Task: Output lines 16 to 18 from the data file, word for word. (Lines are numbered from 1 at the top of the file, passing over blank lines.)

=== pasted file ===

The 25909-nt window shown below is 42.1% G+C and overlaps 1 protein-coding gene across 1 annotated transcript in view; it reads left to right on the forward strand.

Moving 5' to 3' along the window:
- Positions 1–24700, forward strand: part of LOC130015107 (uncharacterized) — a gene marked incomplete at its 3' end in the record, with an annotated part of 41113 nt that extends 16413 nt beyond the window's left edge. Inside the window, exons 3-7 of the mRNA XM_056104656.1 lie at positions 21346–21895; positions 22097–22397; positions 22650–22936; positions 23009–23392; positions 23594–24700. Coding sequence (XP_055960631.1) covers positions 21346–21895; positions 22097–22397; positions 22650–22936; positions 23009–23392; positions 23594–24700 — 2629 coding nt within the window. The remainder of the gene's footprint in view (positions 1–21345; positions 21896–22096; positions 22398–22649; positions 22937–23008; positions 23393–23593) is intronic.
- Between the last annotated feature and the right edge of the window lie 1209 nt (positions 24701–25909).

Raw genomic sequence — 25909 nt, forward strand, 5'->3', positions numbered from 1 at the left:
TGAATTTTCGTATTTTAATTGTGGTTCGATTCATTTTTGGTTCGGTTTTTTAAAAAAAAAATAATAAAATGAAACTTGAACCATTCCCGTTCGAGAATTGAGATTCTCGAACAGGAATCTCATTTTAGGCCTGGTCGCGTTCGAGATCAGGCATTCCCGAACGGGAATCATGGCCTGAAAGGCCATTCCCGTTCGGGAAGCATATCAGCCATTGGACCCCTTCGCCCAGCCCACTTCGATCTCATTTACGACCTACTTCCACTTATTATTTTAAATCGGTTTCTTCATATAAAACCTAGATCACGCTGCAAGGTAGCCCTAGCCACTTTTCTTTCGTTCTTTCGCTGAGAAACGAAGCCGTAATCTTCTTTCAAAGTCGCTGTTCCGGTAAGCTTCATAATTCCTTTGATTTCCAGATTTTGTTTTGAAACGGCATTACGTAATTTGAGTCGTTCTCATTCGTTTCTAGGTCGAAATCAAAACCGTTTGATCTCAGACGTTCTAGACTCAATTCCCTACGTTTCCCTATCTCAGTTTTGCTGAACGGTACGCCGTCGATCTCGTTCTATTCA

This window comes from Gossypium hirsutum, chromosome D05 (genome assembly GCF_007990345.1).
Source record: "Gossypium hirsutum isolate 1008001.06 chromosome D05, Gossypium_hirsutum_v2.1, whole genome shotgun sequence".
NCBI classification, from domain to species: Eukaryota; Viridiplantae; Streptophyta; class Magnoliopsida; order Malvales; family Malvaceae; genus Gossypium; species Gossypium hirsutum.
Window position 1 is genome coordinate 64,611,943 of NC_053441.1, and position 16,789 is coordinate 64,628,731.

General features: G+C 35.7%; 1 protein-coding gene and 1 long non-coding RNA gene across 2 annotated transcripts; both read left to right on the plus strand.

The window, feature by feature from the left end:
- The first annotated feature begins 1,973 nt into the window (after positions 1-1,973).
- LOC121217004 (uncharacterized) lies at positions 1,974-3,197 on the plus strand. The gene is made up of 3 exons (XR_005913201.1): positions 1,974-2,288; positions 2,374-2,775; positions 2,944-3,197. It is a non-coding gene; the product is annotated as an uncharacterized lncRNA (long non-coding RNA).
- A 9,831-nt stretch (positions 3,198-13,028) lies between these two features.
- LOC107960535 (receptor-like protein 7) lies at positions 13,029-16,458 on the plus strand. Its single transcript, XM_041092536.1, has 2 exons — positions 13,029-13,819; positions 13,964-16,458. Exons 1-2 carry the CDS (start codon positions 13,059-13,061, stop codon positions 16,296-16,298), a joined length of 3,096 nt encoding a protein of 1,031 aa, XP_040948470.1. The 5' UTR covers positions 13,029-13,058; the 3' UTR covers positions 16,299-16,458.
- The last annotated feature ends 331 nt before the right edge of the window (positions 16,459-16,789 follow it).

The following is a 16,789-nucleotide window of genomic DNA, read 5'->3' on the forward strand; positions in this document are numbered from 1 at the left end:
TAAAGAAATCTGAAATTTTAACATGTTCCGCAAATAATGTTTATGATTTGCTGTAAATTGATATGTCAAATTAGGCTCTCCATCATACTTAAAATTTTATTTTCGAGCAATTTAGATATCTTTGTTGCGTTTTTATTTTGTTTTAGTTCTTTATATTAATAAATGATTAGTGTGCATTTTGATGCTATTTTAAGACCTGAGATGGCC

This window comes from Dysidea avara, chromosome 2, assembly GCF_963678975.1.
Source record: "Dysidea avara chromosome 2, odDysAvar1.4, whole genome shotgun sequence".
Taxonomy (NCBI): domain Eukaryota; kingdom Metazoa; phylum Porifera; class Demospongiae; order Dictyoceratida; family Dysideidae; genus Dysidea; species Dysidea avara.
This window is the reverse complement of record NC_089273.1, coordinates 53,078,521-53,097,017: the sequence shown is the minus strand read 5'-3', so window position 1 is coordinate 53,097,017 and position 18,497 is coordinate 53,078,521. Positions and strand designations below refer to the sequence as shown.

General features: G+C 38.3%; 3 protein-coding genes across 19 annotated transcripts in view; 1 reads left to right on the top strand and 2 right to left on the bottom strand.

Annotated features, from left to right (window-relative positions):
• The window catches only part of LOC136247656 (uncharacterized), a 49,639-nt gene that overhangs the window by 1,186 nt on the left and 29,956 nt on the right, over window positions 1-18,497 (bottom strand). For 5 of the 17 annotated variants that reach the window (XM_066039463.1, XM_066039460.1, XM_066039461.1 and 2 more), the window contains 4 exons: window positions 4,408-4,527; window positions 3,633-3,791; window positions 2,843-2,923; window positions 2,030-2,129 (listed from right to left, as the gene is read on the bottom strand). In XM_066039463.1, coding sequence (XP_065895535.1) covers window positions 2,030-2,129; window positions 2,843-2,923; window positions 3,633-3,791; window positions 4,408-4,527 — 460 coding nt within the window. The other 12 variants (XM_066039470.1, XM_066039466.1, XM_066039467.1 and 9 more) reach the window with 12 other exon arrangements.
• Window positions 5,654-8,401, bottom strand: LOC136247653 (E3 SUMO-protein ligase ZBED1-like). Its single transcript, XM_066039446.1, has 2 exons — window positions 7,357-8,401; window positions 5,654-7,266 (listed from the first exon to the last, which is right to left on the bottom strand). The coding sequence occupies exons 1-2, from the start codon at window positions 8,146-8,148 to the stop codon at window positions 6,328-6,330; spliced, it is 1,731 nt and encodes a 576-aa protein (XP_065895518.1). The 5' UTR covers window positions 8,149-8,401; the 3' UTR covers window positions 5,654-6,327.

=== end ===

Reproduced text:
- LOC107960535 (receptor-like protein 7) lies at positions 13,029-16,458 on the plus strand. Its single transcript, XM_041092536.1, has 2 exons — positions 13,029-13,819; positions 13,964-16,458. Exons 1-2 carry the CDS (start codon positions 13,059-13,061, stop codon positions 16,296-16,298), a joined length of 3,096 nt encoding a protein of 1,031 aa, XP_040948470.1. The 5' UTR covers positions 13,029-13,058; the 3' UTR covers positions 16,299-16,458.
- The last annotated feature ends 331 nt before the right edge of the window (positions 16,459-16,789 follow it).

The following is a 16,789-nucleotide window of genomic DNA, read 5'->3' on the forward strand; positions in this document are numbered from 1 at the left end: